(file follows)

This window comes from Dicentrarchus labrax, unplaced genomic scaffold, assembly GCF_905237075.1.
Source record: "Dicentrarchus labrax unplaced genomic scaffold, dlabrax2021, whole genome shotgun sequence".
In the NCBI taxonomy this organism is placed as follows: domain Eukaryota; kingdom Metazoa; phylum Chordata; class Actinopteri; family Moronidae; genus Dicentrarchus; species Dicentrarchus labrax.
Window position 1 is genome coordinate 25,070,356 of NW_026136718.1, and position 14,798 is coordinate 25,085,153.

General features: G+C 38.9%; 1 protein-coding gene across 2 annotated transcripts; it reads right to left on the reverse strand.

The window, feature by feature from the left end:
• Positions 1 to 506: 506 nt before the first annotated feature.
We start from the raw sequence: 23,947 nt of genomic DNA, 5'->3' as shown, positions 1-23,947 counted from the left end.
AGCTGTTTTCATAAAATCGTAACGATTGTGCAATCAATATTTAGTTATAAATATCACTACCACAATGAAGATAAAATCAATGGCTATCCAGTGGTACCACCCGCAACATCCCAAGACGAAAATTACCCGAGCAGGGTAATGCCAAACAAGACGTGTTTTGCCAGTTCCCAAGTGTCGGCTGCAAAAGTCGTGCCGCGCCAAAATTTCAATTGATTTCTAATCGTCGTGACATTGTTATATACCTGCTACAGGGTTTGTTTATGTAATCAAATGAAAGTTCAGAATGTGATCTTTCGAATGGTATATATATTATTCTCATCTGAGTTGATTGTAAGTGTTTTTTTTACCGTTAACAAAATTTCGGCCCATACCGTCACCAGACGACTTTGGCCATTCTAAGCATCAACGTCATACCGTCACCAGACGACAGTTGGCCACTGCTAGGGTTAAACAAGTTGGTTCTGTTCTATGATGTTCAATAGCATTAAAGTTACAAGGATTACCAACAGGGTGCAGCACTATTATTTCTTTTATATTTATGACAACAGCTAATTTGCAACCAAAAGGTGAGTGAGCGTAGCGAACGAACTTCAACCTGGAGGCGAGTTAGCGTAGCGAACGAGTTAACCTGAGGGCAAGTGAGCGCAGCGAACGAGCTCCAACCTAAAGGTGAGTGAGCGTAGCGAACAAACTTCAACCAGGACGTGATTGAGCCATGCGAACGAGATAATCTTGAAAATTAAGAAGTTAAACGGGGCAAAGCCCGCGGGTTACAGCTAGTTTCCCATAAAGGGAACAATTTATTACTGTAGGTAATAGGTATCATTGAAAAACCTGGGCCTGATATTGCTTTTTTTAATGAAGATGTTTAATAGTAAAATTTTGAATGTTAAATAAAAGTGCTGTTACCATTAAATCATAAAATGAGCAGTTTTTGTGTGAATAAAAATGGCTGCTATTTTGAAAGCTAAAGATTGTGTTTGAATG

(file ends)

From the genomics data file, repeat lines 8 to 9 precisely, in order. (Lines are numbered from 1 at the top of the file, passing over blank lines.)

We start from the raw sequence: 23,947 nt of genomic DNA, 5'->3' as shown, positions 1-23,947 counted from the left end.
AGCTGTTTTCATAAAATCGTAACGATTGTGCAATCAATATTTAGTTATAAATATCACTACCACAATGAAGATAAAATCAATGGCTATCCAGTGGTACCACCCGCAACATCCCAAGACGAAAATTACCCGAGCAGGGTAATGCCAAACAAGACGTGTTTTGCCAGTTCCCAAGTGTCGGCTGCAAAAGTCGTGCCGCGCCAAAATTTCAATTGATTTCTAATCGTCGTGACATTGTTATATACCTGCTACAGGGTTTGTTTATGTAATCAAATGAAAGTTCAGAATGTGATCTTTCGAATGGTATATATATTATTCTCATCTGAGTTGATTGTAAGTGTTTTTTTTACCGTTAACAAAATTTCGGCCCATACCGTCACCAGACGACTTTGGCCATTCTAAGCATCAACGTCATACCGTCACCAGACGACAGTTGGCCACTGCTAGGGTTAAACAAGTTGGTTCTGTTCTATGATGTTCAATAGCATTAAAGTTACAAGGATTACCAACAGGGTGCAGCACTATTATTTCTTTTATATTTATGACAACAGCTAATTTGCAACCAAAAGGTGAGTGAGCGTAGCGAACGAACTTCAACCTGGAGGCGAGTTAGCGTAGCGAACGAGTTAACCTGAGGGCAAGTGAGCGCAGCGAACGAGCTCCAACCTAAAGGTGAGTGAGCGTAGCGAACAAACTTCAACCAGGACGTGATTGAGCCATGCGAACGAGATAATCTTGAAAATTAAGAAGTTAAACGGGGCAAAGCCCGCGGGTTACAGCTAGTTTCCCATAAAGGGAACAATTTATTACTGTAGGTAATAGGTATCATTGAAAAACCTGGGCCTGATATTGCTTTTTTTAATGAAGATGTTTAATAGTAAAATTTTGAATGTTAAATAAAAGTGCTGTTACCATTAAATCATAAAATGAGCAGTTTTTGTGTGAATAAAAATGGCTGCTATTTTGAAAGCTAAAGATTGTGTTTGAATG